Zoe Berg, Senior Photography

During her time as a History of Art major, Ivy Vuong ’23 rarely saw artwork by Vietnamese artists represented in museums or her courses.

She noticed that depictions of Vietnamese people often reduced the complexity of their stories and identities and that dominant historical narratives relating to the Vietnam War minimized or distorted the experiences of the Vietnamese people. Through her ongoing exhibition Băng Qua Nước: Across Land, Across Water — which opened on Oct. 26 at Creative Arts Workshop —  she aims to uplift the art of Vietnamese artists, showcase the stories of Vietnamese immigrant communities in the United States, and prompt meaningful discussion.

“I hope that people will take away a better understanding of what home can mean for themselves, for others, for the Vietnamese community, and for the large immigrant and refugee community in New Haven,” Vuong said. “I hope they experience the joy held in this exhibit and feel like they can connect in some way, even if they have different experiences.” 

The exhibit features the work of four Vietnamese diasporic artists — Thuan Vu, Quyên Trương, Thu Tran and Antonius-Tín Bui. The exhibited artwork span a wide range of media, from acrylic and oil paintings on canvas and wood panels to a floor-to-ceiling installation piece and a short film by Bui. 

The exhibit is sectioned into three themes – Nơi Dây Nơi Dó: Here Nor/And There, Cùng Nhau/Together, and Sự mất và sự trả lại: Loss and Return/Redemption.

“Ivy did a really masterful job, choosing three themes that would not only resonate with Vietnamese Americans, but also most of the migrant, immigrant and refugee communities in the United States,” Bui said.  “Unfortunately our experiences of forced assimilation, displacement and erasure aren’t exceptional when considering US militarism and imperialism.”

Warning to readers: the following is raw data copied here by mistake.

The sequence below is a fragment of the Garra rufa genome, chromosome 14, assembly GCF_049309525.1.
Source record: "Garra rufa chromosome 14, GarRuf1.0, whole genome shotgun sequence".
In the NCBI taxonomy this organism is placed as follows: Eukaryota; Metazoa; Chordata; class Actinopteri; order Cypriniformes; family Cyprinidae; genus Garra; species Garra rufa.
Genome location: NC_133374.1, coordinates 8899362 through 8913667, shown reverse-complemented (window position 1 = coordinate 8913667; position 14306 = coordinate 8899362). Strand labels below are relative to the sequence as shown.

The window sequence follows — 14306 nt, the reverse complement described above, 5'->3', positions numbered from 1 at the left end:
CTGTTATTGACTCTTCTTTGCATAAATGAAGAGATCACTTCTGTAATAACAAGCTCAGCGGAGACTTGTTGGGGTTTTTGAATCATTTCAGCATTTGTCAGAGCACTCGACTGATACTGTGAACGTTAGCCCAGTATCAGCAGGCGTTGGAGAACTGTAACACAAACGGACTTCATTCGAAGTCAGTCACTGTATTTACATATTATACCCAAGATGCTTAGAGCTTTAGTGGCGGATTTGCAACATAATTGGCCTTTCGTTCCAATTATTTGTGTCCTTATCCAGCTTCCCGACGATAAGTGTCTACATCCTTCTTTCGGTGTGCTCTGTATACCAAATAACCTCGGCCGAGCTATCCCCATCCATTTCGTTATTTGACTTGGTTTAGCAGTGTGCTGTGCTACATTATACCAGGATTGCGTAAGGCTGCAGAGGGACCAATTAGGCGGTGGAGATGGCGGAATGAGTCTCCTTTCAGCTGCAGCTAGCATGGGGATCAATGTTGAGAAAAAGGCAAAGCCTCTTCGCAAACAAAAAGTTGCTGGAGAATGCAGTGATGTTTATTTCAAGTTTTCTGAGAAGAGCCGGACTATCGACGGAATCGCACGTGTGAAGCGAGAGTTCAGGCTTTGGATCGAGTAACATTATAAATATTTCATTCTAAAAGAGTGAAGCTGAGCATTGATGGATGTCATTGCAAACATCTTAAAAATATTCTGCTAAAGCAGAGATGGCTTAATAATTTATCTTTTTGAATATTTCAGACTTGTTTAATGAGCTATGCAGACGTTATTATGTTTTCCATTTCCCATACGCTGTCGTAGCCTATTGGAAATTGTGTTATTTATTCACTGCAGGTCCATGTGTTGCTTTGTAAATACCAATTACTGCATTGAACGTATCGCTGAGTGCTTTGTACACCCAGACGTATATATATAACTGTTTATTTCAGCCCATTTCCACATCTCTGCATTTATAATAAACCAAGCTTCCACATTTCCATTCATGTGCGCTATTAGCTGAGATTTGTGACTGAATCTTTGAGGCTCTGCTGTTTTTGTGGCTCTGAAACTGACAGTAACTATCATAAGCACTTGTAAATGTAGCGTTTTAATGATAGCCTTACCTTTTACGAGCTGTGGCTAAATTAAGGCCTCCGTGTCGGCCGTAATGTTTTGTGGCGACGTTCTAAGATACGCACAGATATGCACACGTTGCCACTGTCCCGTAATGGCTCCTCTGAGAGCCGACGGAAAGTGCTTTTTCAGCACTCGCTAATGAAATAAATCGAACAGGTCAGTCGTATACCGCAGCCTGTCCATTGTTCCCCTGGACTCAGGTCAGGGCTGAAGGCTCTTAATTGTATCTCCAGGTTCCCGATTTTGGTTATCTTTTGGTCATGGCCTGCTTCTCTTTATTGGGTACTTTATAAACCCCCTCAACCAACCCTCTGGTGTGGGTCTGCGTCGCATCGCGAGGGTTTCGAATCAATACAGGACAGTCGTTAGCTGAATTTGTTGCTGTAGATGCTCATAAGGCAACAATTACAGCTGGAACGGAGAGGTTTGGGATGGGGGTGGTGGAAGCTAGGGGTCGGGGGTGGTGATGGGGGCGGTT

The opening reception for the exhibit featured remarks by Creative Arts Workshop executive director Anne Coates, Vuong and artist Thuan Vu. After Coates detailed the history and programming of the Creative Arts Workshop, Vuong recounted her reasons for curating the exhibition, including her family’s experience immigrating to the United States.

At the reception, Vuong shared that her mother and father were “boat people,” a term used to describe refugees who left Vietnam after the 1975 Fall of Saigon. Vuong’s statements were followed by statements from Vu, who emphasized that while members of the Vietnamese diaspora share several threads that bind them together, they also harbor varied and diverse experiences. 

“When we talk about the Vietnamese American experience, that trip over to America took place in many different ways in different times,” Vu said. “We are not just Vietnamese or American … we are all of those things at the same time and yet we have to wrestle with our own finitude at the same time.” 

According to Vuong, her desire to curate the exhibition stemmed from the underrepresentation of Vietnamese artists and histories in museums. Despite the importance of these narratives, Vuong noticed how these stories were rarely told outside of Vietnamese communities. After encountering the work of Tiffany Chung, a Vietnamese American artist, at the Smithsonian, and sharing the work with her mother, she began brainstorming ways to use her art history background to uplift the art of Vietnamese diasporic artists.